What does it mean to follow Christ and how that affects your life and how does that looks like? These realities wear on us. While we know God is in the process of restoring all things, the reality is that as humans we are prone to walk by sight and not by faith.
Walking by faith is extremely challenging, especially living in a post Christian world. Nevertheless, we need to be acutely aware of the consequences of allowing our sight to order our steps and dictate our lives.
When sight usurps faith, weariness swiftly becomes burn out, dissonance erodes into hopelessness, and we ultimately have an identity crisis. We forget who we are, what we represent, and our created purpose.
Courage and faith are intertwined.
When you see heroism in the Bible, it’s fueled by faith. Believing God and believing His promises emboldens His people. The story I always go back to for courage is when Moses went to Pharaoh and demanded the relapse of over one million Israelites (read Exodus 1-15 for context). But before that event, Moses didn’t want to go. Moses had his butterflies of doubt. He runaway from Egypt to escape Pharaoh’s death penalty for killing an Egyptian. Second, Moses was afraid He feared that he wouldn’t convince Pharaoh because he wasn’t an eloquent speaker.
Bravery requires practice. It’s not enough to see it in other people and admire it. And you see this example in Moses when he was tried to convince Pharaoh 10x to let the children of Israel leave Egypt. On each event, Moses’s courage and faith grew stronger.
You have to make daring, bold choices of your own. If you shrink in fear every time there’s a chance to share your faith, stand up for what’s right or face your sin, courage won’t get a chance to develop.
As a follower of Christ, your life gives you the opportunity to build courage. At some point, you’ll be faced with a choice. The motivation to grow closer to God and mature in your faith will pull you away from cowardice and compromise. It will push you toward courage.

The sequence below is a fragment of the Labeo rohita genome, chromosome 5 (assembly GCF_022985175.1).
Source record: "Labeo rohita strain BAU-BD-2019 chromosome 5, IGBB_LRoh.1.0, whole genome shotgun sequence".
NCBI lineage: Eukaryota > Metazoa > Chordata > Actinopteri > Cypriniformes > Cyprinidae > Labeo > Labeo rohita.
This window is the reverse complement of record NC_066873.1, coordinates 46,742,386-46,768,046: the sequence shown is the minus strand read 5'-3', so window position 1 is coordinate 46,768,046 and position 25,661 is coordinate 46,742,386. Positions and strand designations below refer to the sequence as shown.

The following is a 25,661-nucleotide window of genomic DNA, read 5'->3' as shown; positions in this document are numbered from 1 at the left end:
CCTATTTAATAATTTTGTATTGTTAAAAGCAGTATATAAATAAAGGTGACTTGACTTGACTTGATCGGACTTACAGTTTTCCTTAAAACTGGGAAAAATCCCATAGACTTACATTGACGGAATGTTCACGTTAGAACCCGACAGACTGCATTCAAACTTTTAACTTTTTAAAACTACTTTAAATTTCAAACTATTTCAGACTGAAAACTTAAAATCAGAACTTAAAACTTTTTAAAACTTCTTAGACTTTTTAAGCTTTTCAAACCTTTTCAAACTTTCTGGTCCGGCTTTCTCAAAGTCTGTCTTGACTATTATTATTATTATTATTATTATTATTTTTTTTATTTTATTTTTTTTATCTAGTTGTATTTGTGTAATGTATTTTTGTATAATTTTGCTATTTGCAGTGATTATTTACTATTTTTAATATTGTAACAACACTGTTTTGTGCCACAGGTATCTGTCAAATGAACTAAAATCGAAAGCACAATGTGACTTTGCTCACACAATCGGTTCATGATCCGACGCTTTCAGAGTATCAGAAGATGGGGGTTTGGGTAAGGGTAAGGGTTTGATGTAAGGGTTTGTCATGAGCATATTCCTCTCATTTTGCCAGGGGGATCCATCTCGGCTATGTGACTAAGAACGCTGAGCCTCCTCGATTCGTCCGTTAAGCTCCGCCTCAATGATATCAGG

3. The third is our fairytale stories. You see, our fairytales are intended to give us hope and vision. They give us the energy to continue to “walk out” the story God has for us. It is bigger than us, unique, not a copy or re-make; it is our unique piece of history with promise, continuing into eternity.
As Christians, we must remember that we are a people of hope. We have a message of hope and we are called to embody this hope. This hope gives us patience. This hope gives us confidence. This hope fuels our perseverance. This hope ensures us that the present cannot compare to the future. It reminds us that we must interpret the present in light of the promised future. As children of God, we should not be hopeless about what God is doing in this world because we know that God has begun a renewal process that is both ongoing and beyond our comprehension.
God asks what it is He’s made us love, what it is that captures our attention, And then, leaning over us, He whispers, “Let’s go do that together.
4. Bill Johnson: He arms us with purpose by giving us a promise instead of the answer. That way, we are forced to learn how to believe Him before the answer comes and then learn how to exercise His will in the circumstances that are contrary to the given promise. This is part of what it means to be a co-laborer with Christ. He labors, and we labor with Him.
Your life will probably not play out like you want. But the one who writes a better story will be with you in every trial. Scripture repeatedly reassures us God is always near (Psalm 145:18; Romans 8:38–39; James 4:7–8), but sometimes we struggle to believe it
Selecting which photos go into the book project:
Invite others who want to be part of this project
Plan a photo outing so that people will photograph with these concepts in mind
Continue to research themes and concepts
Find a scripture that will go along with ideas and also communicate the hope of the gospel.
Find a proofreadeother
Get approval to use the photo for the photo book cover